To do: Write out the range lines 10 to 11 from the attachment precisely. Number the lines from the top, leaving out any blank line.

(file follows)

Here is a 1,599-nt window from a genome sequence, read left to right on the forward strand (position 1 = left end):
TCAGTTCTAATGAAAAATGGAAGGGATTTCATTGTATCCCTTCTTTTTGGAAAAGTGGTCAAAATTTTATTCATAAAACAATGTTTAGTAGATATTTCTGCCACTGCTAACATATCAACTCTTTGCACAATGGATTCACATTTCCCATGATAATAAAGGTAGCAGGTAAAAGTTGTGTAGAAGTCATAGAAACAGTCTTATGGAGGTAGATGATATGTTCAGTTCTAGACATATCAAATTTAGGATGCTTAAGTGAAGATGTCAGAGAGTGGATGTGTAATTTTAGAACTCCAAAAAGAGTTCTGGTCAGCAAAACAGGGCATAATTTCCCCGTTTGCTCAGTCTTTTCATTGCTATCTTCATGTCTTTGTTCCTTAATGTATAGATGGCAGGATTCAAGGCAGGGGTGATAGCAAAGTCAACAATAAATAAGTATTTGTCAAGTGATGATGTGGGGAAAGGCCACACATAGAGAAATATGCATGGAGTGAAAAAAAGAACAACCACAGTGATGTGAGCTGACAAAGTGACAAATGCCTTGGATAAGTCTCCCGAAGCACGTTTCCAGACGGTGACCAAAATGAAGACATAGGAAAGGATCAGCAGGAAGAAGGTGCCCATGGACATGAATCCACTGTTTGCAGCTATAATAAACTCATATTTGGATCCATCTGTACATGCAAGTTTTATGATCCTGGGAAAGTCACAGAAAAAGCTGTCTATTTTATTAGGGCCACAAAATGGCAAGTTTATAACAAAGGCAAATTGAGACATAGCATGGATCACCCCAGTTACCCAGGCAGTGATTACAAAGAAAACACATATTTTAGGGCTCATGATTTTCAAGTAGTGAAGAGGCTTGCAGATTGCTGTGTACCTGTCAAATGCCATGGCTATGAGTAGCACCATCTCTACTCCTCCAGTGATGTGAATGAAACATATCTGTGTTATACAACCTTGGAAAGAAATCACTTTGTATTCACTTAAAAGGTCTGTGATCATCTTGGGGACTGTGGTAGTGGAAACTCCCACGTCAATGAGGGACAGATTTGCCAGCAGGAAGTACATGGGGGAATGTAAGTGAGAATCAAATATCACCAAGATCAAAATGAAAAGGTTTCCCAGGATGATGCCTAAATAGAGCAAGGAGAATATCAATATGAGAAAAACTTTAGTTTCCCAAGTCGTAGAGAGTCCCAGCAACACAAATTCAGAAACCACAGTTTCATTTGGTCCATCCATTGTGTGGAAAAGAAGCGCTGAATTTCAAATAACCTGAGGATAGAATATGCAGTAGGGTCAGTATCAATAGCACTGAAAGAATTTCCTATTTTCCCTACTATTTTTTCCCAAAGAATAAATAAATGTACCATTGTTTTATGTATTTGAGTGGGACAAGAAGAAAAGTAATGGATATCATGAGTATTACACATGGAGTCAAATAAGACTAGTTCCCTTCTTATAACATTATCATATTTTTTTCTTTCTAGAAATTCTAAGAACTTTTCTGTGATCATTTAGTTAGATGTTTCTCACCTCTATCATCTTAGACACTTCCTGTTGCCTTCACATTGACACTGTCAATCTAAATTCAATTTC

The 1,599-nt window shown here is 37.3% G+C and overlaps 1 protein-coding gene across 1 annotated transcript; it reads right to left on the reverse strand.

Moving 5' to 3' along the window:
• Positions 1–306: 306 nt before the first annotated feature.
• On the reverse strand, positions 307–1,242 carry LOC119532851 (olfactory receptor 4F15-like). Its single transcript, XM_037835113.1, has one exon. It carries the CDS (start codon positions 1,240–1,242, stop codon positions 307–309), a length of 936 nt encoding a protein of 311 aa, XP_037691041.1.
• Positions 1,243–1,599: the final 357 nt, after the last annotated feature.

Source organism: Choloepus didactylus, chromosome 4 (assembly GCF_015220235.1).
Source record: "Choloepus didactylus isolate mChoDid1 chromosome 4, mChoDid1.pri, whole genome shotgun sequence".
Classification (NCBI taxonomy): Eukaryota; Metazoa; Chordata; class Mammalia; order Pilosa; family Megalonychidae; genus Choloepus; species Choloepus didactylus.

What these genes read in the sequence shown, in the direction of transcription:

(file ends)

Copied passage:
Classification (NCBI taxonomy): Eukaryota; Metazoa; Chordata; class Mammalia; order Pilosa; family Megalonychidae; genus Choloepus; species Choloepus didactylus.

What these genes read in the sequence shown, in the direction of transcription: